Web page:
"If you want to be happy, it's best to be French." In a blend of memoir, philosophy and literary criticism, the writer and comedian charts her lifelong love affair with France and French literature through 12 books which she believes encapsulate the meaning of joie de vivre, and demonstrate a "swagger" that is unique to French thinking. From Bonjour Tristesse by Franoise Sagan to L'etranger by Albert Camus, she constructs a convincing case for the joy and elan to be found in such works. Even when the work in question is Victor Hugo's Les Miserables. Now 6th April 2021.
Viv Groskop is more judicious in exploring her French obsession. In Au Revoir, Tristesse, the writer and comedian selects 12 pivotal titles in an exploration of her relationship with the country’s language and culture. This is a literary journey with a personal destination: French was the author’s “first love”, a frantic fumbling of joyful inexperience and embarrassment emboldened by adolescent pen-pals and holidays, and the resulting anecdotes spill eagerly from the pages, signposted by reflections on some of the country’s best-known books.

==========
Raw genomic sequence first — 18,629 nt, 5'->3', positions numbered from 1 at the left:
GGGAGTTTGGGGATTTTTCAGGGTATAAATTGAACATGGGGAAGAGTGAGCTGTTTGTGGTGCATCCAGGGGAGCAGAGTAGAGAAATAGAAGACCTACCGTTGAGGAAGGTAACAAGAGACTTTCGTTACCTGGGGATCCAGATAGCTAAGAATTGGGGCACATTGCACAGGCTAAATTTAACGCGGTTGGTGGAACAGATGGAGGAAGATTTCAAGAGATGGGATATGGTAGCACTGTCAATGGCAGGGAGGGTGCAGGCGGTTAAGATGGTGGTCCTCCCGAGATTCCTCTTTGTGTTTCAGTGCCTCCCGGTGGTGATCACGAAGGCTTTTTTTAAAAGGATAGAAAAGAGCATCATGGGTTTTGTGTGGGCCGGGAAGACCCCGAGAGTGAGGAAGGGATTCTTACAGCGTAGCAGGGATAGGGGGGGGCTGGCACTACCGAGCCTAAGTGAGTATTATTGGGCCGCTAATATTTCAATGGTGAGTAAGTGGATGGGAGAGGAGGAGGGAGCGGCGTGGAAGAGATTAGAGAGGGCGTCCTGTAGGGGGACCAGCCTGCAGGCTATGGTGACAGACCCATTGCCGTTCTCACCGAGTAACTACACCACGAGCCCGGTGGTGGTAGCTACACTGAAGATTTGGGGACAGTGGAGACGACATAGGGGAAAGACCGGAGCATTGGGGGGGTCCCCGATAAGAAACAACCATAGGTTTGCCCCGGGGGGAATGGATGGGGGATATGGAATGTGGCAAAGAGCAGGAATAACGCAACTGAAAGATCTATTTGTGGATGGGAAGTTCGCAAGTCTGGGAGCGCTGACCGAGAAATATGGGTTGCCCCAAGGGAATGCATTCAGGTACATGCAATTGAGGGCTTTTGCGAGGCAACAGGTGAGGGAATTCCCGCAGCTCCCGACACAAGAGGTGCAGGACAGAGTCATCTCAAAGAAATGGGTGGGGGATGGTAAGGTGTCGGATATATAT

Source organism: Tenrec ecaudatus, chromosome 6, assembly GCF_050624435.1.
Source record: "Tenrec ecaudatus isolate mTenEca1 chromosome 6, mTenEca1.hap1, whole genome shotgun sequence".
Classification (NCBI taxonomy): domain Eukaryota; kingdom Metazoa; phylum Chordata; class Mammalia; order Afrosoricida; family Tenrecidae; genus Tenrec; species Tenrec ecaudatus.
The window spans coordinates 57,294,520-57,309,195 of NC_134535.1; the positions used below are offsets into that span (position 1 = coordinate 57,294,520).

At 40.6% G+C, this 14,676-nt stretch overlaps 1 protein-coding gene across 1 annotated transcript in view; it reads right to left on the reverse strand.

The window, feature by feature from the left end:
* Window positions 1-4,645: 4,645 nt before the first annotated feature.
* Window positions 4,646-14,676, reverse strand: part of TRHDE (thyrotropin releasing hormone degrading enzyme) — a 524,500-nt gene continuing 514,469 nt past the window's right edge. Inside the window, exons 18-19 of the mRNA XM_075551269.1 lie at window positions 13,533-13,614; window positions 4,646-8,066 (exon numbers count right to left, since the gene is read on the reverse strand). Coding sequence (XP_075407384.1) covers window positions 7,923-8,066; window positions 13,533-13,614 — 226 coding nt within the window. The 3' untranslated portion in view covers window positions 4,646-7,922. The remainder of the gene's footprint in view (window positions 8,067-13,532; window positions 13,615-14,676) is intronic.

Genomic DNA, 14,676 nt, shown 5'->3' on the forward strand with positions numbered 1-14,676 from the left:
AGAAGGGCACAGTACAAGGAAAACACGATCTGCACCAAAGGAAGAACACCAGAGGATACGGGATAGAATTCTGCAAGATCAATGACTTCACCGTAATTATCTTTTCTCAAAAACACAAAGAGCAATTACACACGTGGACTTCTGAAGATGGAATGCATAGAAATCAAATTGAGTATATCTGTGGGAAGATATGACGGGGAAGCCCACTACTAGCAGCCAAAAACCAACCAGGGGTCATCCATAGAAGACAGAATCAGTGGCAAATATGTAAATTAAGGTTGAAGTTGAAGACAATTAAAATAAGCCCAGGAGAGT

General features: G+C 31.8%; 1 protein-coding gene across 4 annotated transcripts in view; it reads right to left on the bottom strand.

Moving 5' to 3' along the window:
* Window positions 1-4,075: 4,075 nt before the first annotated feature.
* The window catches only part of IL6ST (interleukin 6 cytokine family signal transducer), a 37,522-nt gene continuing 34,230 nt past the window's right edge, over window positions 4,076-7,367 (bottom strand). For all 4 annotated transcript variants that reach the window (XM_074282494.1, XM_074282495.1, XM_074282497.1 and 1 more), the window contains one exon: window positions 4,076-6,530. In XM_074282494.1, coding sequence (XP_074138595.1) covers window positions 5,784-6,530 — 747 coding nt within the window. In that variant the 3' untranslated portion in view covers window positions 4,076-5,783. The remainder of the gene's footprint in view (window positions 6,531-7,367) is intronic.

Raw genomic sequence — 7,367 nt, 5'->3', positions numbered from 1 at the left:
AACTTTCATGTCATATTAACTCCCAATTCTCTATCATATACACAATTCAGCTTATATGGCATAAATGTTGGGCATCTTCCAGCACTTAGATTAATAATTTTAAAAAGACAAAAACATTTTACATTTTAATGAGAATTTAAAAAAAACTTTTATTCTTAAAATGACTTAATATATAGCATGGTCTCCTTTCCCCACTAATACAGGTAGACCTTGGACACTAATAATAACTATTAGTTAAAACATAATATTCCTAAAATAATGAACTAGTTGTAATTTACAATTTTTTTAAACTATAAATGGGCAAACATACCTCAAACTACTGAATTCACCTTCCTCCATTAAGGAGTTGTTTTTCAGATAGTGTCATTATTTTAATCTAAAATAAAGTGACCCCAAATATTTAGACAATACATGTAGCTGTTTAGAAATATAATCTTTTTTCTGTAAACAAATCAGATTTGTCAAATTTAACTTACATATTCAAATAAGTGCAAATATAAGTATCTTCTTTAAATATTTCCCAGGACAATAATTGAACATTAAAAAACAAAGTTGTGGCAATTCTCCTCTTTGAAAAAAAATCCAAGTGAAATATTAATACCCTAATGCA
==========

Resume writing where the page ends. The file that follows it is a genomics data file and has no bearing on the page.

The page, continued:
Indeed, the best parts of Au Revoir, Tristesse are when Groskop describes the changing nature of her relationship with France and the books that had such a crucial part in her self-definition. Where her teenaged self once looked to the repulsive womanising hero of Stendhal’s Le Rouge et le Noir as a model for her own romantic aspirations, he now repulses her. Where the hedonism of Sagan’s Bonjour Tristesse once signified the casual indifference of individual desire, it now represents the recklessness of youth.
Take your lessons from the great authors and you may find that life feels richer and fuller, that you have become kinder and, as a consequence, happier. That’s for the long term. But for the time being, tap into Groskop’s over-bursting enthusiasm for her subject. This book offers the simple happiness of knowing that there are loads of amazing French novels out there still waiting to be read — or re-read.